The Importance of Healthy Relationships

The Immune System, connections and yoga

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Many of us know that when we are in love it feels yummy and blissful, that our body feels light and airy. Likewise when we fight with our love ones we can feel weakened, tired and sometimes even achy and flu-like. What is really amazing is that there is research, which reveals that this is actually a physiological phenomenon which can be measured. When we feeling connected, supported, loved, it appears that certain things specifically happen. For example, we release more oxytocin, the cuddle hormone, this hormone can actually reduce the activity of the fear response in the brain, via the amygdala. Most notably, a belief in being connected is correlated with greater vagal tone. The vagus is the main nerve of the parasympathetic nervous system, the rest and digest system. When the vagus is well-toned we tend to be calmer, are more emotionally resilient, and generally healthier. (Kok 2013) Likewise vagal tone is correlated with a reduction in inflammation, and helps to reduce heart rate, thus, reducing risk of cardiovascular disease and various other physical diseases (Cohen 1988). In fact, if we have healthy relationships we heal more quickly after surgery and we tend to live longer!

Now on the opposite side of the equation negative relationship can cause much strive and undermine well-being and it is seems better for our health to be in no relationship than to be in one that causes constant strife. For example painful relationships with a significant other can cause dsyregulation in the immune system, we literally get sick more often. Also in a 1988 seminal study researchers found that painful marriages increase risk of disease as much as smoking and obesity. This is especially true of cardiovascular disease as stress increases blood pressure and cortisol levels and the chronic situation where both are high have pernicious effects on the heart. Intriguingly women often report more martial stress than men do, so they tend to suffer more physically in challenging relationships then men. Men somehow seem to benefit more often from a health perspective in relationships even when they are a bit difficult.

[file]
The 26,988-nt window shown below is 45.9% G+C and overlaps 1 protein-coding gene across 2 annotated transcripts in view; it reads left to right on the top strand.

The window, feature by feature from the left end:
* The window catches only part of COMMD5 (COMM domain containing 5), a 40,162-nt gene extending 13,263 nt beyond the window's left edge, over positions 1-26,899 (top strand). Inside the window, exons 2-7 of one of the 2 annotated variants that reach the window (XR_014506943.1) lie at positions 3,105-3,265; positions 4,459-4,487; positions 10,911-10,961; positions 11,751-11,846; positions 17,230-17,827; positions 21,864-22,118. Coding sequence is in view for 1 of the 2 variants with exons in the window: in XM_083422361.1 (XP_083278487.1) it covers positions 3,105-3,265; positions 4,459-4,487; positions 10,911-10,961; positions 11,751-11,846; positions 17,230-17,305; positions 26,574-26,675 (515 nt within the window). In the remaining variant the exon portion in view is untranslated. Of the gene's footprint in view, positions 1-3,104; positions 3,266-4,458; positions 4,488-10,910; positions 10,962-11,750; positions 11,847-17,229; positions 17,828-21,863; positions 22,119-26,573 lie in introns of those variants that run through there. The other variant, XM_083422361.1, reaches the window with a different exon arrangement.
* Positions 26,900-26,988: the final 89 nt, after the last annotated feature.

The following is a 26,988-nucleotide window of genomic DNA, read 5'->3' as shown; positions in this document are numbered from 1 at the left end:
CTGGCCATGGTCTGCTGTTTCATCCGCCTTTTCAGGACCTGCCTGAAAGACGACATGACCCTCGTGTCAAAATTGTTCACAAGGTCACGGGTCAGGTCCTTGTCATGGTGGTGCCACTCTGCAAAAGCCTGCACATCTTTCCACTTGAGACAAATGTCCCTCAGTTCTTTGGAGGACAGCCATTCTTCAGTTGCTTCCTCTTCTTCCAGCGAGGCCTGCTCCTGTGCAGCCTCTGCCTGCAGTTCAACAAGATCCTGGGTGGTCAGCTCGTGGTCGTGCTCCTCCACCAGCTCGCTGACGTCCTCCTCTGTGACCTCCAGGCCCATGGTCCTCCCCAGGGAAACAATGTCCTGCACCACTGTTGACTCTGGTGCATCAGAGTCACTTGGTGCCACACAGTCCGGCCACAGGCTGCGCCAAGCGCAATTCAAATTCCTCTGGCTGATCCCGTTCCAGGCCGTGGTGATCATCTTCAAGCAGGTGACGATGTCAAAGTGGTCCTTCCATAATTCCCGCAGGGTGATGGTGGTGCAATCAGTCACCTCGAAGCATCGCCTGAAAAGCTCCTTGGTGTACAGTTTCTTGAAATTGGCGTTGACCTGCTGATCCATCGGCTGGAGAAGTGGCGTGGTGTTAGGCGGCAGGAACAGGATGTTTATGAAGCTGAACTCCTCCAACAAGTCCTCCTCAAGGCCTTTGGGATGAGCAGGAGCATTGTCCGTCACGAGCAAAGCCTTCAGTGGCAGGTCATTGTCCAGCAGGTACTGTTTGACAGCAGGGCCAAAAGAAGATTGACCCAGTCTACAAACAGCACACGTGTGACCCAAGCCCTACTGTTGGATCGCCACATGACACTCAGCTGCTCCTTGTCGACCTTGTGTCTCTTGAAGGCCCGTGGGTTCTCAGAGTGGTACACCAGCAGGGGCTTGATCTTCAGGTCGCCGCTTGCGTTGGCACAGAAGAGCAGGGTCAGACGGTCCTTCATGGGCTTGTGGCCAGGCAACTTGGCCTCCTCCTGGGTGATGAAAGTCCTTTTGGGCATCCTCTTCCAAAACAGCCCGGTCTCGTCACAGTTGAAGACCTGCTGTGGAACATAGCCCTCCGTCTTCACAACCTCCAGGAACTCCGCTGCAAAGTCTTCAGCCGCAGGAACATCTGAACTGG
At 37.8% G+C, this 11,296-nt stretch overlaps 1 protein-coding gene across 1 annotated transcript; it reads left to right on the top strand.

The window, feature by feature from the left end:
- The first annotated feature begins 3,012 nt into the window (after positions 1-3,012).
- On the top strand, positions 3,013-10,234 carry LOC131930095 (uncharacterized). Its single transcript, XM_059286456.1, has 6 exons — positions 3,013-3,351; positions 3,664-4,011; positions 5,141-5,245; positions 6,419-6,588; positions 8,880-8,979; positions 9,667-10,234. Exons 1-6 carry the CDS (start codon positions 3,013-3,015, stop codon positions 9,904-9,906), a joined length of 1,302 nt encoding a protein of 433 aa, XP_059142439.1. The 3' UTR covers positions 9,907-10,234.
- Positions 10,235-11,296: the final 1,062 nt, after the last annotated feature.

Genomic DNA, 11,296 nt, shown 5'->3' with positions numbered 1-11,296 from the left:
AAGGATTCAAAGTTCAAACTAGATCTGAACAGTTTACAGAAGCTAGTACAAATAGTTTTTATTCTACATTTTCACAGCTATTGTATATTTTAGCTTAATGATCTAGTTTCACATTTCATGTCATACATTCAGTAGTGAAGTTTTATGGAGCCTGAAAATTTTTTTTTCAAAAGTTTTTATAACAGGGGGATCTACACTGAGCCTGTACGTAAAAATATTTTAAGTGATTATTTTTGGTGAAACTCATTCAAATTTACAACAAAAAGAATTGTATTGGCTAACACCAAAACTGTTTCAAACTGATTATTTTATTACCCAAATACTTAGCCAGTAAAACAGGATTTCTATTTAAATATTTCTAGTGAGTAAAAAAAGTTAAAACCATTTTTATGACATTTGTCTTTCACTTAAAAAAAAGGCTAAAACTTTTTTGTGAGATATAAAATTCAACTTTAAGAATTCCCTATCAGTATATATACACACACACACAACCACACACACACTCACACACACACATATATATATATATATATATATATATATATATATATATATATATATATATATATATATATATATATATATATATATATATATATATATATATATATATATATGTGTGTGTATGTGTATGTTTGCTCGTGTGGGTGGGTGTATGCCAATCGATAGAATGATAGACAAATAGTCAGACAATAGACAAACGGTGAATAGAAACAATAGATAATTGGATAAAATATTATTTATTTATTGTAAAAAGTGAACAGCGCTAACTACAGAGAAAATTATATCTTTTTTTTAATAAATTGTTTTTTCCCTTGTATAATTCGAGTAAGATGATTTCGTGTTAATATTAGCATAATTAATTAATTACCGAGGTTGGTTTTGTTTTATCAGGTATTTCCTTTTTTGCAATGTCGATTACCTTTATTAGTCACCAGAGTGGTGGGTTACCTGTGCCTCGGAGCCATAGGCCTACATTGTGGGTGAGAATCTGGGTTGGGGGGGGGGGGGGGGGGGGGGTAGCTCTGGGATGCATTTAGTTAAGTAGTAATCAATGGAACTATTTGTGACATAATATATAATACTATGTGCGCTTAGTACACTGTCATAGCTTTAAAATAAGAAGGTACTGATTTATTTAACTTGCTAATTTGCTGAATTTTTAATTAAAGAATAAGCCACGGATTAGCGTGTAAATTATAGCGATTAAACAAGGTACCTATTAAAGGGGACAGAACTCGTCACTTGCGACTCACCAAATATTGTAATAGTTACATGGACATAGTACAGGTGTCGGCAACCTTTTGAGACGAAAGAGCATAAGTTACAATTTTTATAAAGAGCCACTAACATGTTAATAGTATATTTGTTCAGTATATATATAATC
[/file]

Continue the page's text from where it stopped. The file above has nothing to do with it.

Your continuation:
So what can we practically do with this information to increase our sense of well-being. One thing would obviously be to only make sure to stay with partners where there is peace, but sometimes this is not always the case and we aren't prepared to leave relationship, in this case mindfulness and even yoga can really help and this is for three reasons.

1. Mindfulness practice tends to increase compassion. (Gar 2012) When we feel more compassionate, even if nothing has changed in our lives we have this experience of feeling more connected to others which seems to give rise to more vagal tone and thereby greater health.

2.In a research study looking at women with major depressive disorder, who felt deeply disconnected and isolated, expressed a feeling of much greater connectedness following the yoga classes (Kisner 2013)

3. When we practice yoga and mindfulness we tend to become more tolerant and often that which would uspet us no longer seems so stressful. Further we become more emotional and physiological resilient and so negative experiences simply impact the body less.

So, basically if your relationship is hard and you aren't ready to leave consider practice yoga and mindfulness to enhance your sense of well-being and reduce the strain of the difficulties you feel. On the other hand if you have a wonderful relationship that you partner for supporting you in being healthy and well!

Heather Mason

Founder of the Minded Institute, The Minded Institute

Heather Mason is a leader in the field of mind-body therapy and the founder of Yoga Therapy for the Mind. She develops innovative methods for mental health treatment drawing on her robust educational background including an MA in Psychotherapy, an MA in Buddhist Studies, studies in Neuroscience and a current MSc in Medical Physiology.. She is also a 500 RYT, a yoga therapist and an MBCT facilitator. Heather offers various professional trainings for yoga teachers, healthcare professionals and therapists, lectures around the world, and delivers training to medical students. She also develops protocols for different client populations by translating cutting edge research from the psycho-biology and neuro-biology of stress into yoga practices, breathwork, mindfulness interventions and therapeutic holding. Further she is involved in research on the efficacy of these practices, holds the annual UK yoga therapy conference and is blazing the trail for the integration of yoga therapy into the NHS